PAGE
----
Refine Your Search

Search Results

Viewing 1 to 5 of 5
Technical Paper

Wavelet Analysis of In-Cylinder LDV Velocity Measurements

1996-10-01
961921
The object of this paper is to present a new way of analyzing in-cylinder velocity measurements. The technique is called Discrete Wavelet Transform (DWT) and it is similar to Fast Fourier Transform (FFT) with one important difference it is possible to obtain both time localized and frequency resolved information. This paper demonstrates the use of DWT calculations on in-cylinder LDV flow measurements for different combustion geometries in a natural gas converted truck engine. It will furthermore provide some information about how DWT can be used with in-cylinder measurements in the future.
Technical Paper

Combustion Chambers for Natural Gas SI Engines Part I: Fluid Flow and Combustion

1995-02-01
950469
The most economical way to convert truck and bus DI-diesel engines to natural gas operation is to replace the injector with a spark plug and modify the combustion chamber in the piston crown for spark ignition operation. The modification of the piston crown should give a geometry well suited for spark ignition operation with the original swirling inlet port. Ten different geometries were tried on a converted VOLVO TD102 engine and a remarkably large difference in the rate of combustion was noted between the chambers. To find an explanation for this difference a cycle resolved measurement of the in-cylinder mean velocity and turbulence was performed with Laser Doppler Velocimetry (LDV). The results show a high correlation between in cylinder turbulence and rate of heat release in the main part of combustion.
Technical Paper

Transient Emission Predictions With Quasi Stationary Models

2005-10-24
2005-01-3852
Heavy trucks contribute significantly to the overall air pollution, especially NOx and PM emissions. Models to predict the emissions from heavy trucks in real world on road conditions are therefore of great interest. Most such models are based on data achieved from stationary measurements, i.e. engine maps. This type of “quasi stationary” models could also be of interest in other applications where emission models of low complexity are desired, such as engine control and simulation and control of exhaust aftertreatment systems. In this paper, results from quasi stationary calculations of fuel consumption, CO, HC, NOx and PM emissions are compared with time resolved measurements of the corresponding quantities. Measurement data from three Euro 3-class engines is used. The differences are discussed in terms of the conditions during transients and correction models for quasi stationary calculations are presented. Simply using engine maps without transient correction is not sufficient.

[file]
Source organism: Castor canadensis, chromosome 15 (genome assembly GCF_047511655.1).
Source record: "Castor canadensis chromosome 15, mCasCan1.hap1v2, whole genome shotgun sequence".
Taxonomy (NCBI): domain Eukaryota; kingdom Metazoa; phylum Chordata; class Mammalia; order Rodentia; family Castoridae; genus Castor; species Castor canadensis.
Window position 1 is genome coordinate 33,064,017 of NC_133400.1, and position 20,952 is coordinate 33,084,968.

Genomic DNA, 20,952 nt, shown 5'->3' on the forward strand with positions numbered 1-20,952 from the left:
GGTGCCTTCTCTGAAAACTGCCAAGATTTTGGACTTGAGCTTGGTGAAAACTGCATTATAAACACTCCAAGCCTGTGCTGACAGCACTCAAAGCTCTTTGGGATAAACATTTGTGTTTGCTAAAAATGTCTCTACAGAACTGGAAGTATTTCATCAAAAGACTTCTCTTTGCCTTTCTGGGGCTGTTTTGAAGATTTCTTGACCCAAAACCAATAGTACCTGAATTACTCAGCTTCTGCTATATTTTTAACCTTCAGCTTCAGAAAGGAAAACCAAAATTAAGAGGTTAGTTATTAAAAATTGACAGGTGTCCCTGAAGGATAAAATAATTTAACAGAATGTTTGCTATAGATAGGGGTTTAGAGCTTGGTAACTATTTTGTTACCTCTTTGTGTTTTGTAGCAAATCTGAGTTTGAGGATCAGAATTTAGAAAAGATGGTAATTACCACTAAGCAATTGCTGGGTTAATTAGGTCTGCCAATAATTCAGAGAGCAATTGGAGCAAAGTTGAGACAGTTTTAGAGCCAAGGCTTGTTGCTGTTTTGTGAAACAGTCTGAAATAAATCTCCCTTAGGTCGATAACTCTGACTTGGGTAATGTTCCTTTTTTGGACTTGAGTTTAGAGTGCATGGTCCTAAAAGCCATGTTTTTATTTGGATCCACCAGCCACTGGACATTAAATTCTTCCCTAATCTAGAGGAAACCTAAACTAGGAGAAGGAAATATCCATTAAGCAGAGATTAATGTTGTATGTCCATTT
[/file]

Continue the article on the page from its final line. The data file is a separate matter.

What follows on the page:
Technical Paper

The Effect of Displacement on Air-Diluted Multi-Cylinder HCCI Engine Performance

2006-04-03
2006-01-0205
The main benefit of HCCI engines compared to SI engines is improved fuel economy. The drawback is the diluted combustion with a substantially smaller operating range if not some kind of supercharging is used. The reasons for the higher brake efficiency in HCCI engines can be summarized in lower pumping losses and higher thermodynamic efficiency, due to higher compression ratio and higher ratio of specific heats if air is used as dilution. In the low load operating range, where HCCI today is mainly used, other parameters as friction losses, and cooling losses have a large impact on the achieved brake efficiency. To initiate the auto ignition of the in-cylinder charge a certain temperature and pressure have to be reached for a specific fuel. In an engine with high in-cylinder cooling losses the initial charge temperature before compression has to be higher than on an engine with less heat transfer.
Technical Paper

Comparison Between In-Cylinder PIV Measurements, CFD Simulations and Steady-Flow Impulse Torque Swirl Meter Measurements

2003-10-27
2003-01-3147
In-cylinder flow measurements, conventional swirl measurements and CFD-simulations have been performed and then compared. The engine studied is a single cylinder version of a Scania D12 that represents a modern heavy-duty truck size engine. Bowditch type optical access and flat piston is used. The cylinder head was also measured in a steady-flow impulse torque swirl meter. From the two-dimensional flow-field, which was measured in the interval from -200° ATDC to 65° ATDC at two different positions from the cylinder head, calculations of the vorticity, turbulence and swirl were made. A maximum in swirl occurs at about 50° before TDC while the maximum vorticity and turbulence occurs somewhat later during the compression stroke. The swirl centre is also seen moving around and it does not coincide with the geometrical centre of the cylinder. The simulated flow-field shows similar behaviour as that seen in the measurements.
X